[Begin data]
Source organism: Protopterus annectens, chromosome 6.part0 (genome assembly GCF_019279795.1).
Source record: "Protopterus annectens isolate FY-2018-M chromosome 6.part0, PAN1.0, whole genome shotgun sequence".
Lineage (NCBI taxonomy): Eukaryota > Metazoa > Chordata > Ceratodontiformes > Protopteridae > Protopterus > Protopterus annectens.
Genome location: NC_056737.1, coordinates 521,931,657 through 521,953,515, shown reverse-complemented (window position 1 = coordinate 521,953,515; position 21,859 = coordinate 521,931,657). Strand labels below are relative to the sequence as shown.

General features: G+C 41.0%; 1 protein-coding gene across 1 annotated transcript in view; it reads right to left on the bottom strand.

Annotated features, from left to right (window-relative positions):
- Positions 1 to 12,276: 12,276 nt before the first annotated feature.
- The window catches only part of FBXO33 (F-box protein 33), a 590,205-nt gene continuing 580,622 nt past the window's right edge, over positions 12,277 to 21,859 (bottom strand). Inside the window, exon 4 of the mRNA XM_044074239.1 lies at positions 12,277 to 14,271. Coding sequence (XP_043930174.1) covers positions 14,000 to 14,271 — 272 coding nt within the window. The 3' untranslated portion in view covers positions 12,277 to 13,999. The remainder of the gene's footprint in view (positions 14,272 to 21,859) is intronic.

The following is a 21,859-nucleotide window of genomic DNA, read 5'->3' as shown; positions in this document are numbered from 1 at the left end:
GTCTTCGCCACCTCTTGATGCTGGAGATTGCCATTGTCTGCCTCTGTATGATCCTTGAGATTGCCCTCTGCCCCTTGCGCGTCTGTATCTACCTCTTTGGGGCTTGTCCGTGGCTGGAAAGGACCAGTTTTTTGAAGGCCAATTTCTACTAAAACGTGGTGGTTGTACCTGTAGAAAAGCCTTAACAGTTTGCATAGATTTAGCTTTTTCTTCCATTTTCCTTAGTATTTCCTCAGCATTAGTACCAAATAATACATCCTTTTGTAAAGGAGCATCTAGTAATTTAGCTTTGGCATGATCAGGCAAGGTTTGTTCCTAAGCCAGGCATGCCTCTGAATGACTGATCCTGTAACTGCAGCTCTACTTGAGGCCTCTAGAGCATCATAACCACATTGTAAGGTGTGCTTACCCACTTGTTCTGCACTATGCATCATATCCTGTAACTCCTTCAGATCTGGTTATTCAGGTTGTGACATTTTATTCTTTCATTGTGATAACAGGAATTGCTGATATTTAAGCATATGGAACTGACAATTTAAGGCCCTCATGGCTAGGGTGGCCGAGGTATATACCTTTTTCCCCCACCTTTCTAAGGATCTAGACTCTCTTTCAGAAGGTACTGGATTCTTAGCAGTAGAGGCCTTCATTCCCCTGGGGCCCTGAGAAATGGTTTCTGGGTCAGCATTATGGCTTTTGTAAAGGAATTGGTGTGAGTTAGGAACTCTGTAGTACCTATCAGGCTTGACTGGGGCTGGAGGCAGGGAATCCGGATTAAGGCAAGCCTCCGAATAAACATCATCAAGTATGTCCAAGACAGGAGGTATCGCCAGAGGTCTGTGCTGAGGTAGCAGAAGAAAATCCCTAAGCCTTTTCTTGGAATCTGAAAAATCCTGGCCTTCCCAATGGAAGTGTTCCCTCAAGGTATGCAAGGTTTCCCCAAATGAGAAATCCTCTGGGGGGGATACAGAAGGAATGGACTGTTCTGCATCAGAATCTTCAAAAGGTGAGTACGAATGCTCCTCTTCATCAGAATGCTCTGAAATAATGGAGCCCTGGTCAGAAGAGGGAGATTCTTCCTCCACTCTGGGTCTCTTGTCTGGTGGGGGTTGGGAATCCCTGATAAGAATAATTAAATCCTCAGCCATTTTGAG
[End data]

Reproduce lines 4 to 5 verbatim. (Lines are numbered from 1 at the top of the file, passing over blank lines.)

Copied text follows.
Genome location: NC_056737.1, coordinates 521,931,657 through 521,953,515, shown reverse-complemented (window position 1 = coordinate 521,953,515; position 21,859 = coordinate 521,931,657). Strand labels below are relative to the sequence as shown.

General features: G+C 41.0%; 1 protein-coding gene across 1 annotated transcript in view; it reads right to left on the bottom strand.